Tesla did not give a clear forecast for vehicle deliveries in 2021, and although CEO Elon Musk said demand for the company’s electric vehicles is higher than ever before, without more figures going on, investors remained shrugging.
Tesla Inc. generated record profit in the first quarter, sidestepped an industry chip shortage, increased manufacturing, and even made Bitcoin money.
And yet the EV maker’s shares dropped as much as 4.3 percent in early trading Tuesday, an indication of Tesla’s lofty hopes now contend after last year’s eightfold stock rise. Among the analyst quibbles: in 2021, Tesla offered no clear forecast for vehicle deliveries.
Chief Executive Elon Musk is pushing to boost production and retain Tesla’s supremacy in the electric vehicle industry, but rivals are moving aggressively. Musk said Monday demand is higher than ever, but investors shrugged without more numbers.
“It’s all well, just not much news and it wasn’t a blowout,” Loup Ventures’ Gene Munster said. “Everything happened that people thought would happen.”
Tesla Bitcoin boosting
Tesla pulled a new trigger to quarterly juice profits, raising $101 million in revenue from selling around 10% of its Bitcoin assets.
Profit from the cryptocurrency and the selling of regulatory credits and tax benefits contributed about 25 cents to Tesla’s 93 cents a share adjusted earnings, enabling the carmaker to beat Wall Street’s 80-cent average forecast, Dan Levy, a Credit Suisse analyst, wrote in a note Monday.
Tesla Chief Financial Officer Zachary Kirkhorn said Bitcoin values, Tesla, as a way to store cash while maintaining liquidity, particularly with traditional investment yields so low.
“We believe in Bitcoin’s long-term value,” he said at a conference call. “Our intention is to keep what we have long-term and continue to collect Bitcoin from our customers’ purchases when they buy vehicles.”
Tesla revealed its initial Bitcoin purchase earlier this year, saying it would consider it as a form of payment. The sudden announcement helped improve crypto’s reputation, spurring a rally.
Tesla’s results kick off a year in which the California-based Palo Alto automaker will expand operations on three continents, including completing new factories in Austin, Texas, and near Berlin. Tesla reiterated that deliveries “over a multi-year horizon” expect 50% annual growth. That’s about 750,000 cars delivered this year.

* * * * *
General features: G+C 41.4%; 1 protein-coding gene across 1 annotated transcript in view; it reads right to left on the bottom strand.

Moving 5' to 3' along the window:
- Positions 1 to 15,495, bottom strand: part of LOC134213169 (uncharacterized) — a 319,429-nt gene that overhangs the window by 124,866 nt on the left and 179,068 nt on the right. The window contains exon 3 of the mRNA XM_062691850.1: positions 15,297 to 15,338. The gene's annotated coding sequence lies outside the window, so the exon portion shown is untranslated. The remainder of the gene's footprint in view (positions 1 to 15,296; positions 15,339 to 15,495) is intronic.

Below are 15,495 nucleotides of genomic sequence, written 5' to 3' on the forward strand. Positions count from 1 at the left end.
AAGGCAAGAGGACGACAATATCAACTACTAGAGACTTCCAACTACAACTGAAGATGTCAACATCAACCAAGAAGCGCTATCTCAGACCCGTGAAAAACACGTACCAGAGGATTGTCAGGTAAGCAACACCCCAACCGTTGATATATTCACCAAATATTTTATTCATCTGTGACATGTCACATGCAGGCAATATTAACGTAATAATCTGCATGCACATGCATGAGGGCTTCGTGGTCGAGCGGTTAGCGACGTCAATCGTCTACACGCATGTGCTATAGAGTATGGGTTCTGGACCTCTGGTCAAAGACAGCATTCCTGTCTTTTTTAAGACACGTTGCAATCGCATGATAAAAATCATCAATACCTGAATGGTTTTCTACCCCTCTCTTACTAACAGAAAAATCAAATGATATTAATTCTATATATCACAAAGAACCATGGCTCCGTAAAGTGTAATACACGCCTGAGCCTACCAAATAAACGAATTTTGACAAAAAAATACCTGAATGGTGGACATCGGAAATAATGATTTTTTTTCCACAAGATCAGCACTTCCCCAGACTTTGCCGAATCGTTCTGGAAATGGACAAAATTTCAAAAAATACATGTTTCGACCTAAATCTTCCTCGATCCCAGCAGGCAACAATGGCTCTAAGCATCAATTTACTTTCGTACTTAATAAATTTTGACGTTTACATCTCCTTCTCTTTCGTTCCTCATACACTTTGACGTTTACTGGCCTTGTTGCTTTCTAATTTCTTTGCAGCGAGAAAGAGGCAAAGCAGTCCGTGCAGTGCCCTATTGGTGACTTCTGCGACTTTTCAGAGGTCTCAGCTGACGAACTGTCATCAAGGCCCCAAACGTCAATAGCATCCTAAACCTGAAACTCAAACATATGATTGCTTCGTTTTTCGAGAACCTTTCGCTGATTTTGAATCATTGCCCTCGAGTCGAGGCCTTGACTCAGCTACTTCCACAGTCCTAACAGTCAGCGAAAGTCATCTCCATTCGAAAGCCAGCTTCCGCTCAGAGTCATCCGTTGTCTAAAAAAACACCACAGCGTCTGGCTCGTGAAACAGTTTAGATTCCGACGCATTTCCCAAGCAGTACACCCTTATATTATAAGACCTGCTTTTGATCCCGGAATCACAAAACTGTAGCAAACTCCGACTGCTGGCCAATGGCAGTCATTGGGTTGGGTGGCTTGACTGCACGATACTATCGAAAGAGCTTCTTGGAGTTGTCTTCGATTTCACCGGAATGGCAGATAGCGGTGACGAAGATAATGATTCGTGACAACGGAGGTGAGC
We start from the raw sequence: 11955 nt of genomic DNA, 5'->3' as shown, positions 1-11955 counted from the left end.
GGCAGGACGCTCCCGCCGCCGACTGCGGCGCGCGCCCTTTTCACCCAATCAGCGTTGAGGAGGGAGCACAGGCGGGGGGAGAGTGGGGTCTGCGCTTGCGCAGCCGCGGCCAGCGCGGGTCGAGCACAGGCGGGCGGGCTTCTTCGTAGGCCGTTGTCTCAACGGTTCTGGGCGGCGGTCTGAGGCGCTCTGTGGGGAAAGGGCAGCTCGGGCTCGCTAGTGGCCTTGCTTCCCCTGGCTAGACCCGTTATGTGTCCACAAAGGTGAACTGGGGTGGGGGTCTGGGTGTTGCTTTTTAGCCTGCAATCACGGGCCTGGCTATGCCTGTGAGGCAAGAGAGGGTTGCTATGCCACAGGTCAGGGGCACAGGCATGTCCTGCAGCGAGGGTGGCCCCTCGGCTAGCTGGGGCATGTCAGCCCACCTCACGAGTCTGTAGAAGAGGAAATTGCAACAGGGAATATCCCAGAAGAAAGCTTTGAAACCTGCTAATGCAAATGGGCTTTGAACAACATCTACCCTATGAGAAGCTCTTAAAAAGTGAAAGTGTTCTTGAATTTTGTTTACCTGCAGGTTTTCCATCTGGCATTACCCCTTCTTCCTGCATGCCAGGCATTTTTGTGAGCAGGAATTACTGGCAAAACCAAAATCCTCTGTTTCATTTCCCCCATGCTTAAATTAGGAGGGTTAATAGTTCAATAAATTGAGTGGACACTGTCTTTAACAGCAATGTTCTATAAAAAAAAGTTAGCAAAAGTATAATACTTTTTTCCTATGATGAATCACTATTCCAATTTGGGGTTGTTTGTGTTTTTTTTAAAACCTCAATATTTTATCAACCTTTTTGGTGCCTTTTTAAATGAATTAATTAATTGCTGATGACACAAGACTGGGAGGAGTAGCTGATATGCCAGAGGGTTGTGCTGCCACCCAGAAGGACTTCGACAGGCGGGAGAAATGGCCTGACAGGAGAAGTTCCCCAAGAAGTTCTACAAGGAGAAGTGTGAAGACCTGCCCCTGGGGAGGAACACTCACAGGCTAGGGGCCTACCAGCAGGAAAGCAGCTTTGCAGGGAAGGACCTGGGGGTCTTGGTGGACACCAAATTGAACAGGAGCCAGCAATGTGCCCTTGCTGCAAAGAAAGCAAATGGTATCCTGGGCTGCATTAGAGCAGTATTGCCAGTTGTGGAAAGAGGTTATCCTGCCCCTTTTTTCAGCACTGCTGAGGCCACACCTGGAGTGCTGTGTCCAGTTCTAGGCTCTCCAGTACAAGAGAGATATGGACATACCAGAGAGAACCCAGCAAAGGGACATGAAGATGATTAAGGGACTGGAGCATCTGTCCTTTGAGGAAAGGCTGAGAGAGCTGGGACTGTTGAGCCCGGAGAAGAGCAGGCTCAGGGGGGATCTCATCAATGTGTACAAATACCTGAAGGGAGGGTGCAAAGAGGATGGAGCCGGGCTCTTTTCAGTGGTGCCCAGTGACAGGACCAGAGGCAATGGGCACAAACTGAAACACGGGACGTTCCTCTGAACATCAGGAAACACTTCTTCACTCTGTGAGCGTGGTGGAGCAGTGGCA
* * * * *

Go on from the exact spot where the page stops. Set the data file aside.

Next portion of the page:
The unchanged guidance dropped several analysts and investors who hoped for more detail after a first-quarter blowout.
“Investors probably came off the 1Q earnings call discouraged,” Jeffrey Osborne, a stock market performance analyst at Cowen & Co., wrote in a research note on Tuesday, citing “the absence of near-term catalysts.”
At 10:11 a.m. in New York, shares dropped 3.8% to $710.38.
Tesla handed over nearly 185,000 cars worldwide in this year’s first three months, facing a shortage of semiconductor supplies. It delivered nearly half a million cars in 2020.
Tesla and other automakers have had to deal with strained stocks of chips and other components, an unwelcome headache that comes when they scale up production to meet higher market demand in the pandemic. Consultant AlixPartners said this year’s chip shortage could cost automakers $61bn in lost revenue.
“This is a big issue,” Musk said. “Q1 had one of the toughest supply chain problems we’d ever had.”
The CEO said he expects shortages in the second and third quarters to continue impacting the business.
Growing EV Pie
The EV leader faces a new wave of competition from many new models introduced by startups including Amazon.com Inc.-backed Rivian Automotive Inc. and existing automakers like General Motors Co. and Volkswagen AG this year.
In its quarterly release, Tesla sought to convince investors by noting rising demand for EVs and its own efforts to rapidly expand production capacity. “As more OEMs enter our mission by launching EVs, we believe consumer trust in EVs is growing and more consumers are willing to make the switch,” he said in a statement.
In the first quarter, Tesla’s revenue rose 74 percent to $10.39 billion, just short of analysts’ average estimate of $10.41 billion. Regulatory credit sales soared to $518 million, up from $401 million in 2020’s last three months.
The company has routinely taken in more money selling such credits to other automakers than it receives from its main car making and selling business. That’s a potential problem for Tesla as existing carmakers start offering their own EV lineups—they might not need to purchase as many credits in the future despite tightening global carbon emission standards.
Tesla said car building is getting better and more effective. Its automotive gross margin of 26.5% was above the 24.2% Bloomberg consensus. The company attributed the boost to cost-cutting lower average selling prices.
Fatal crash issues
The carmaker disputed questions about a fatal crash involving a Model S in Texas earlier this month, arguing that at the time someone was in the driver’s seat. The counter initial police statement that “no one” was driving, leading to speculation that Autopilot, Tesla’s name for their driver-assistance device, was a potential factor in the crash.
“We found the steering wheel was also deformed, contributing to the possibility that someone was in the driver’s seat at the time of the accident,” said Lars Moravy, Tesla’s vice president of vehicle engineering, on the company’s earnings call.
The crash near Houston left two men dead, and National Highway Traffic Safety Administration and National Transportation Safety Board prompted investigations. The company warned it couldn’t recover all the data from the vehicle and said it was cooperating with federal authorities in their investigations.
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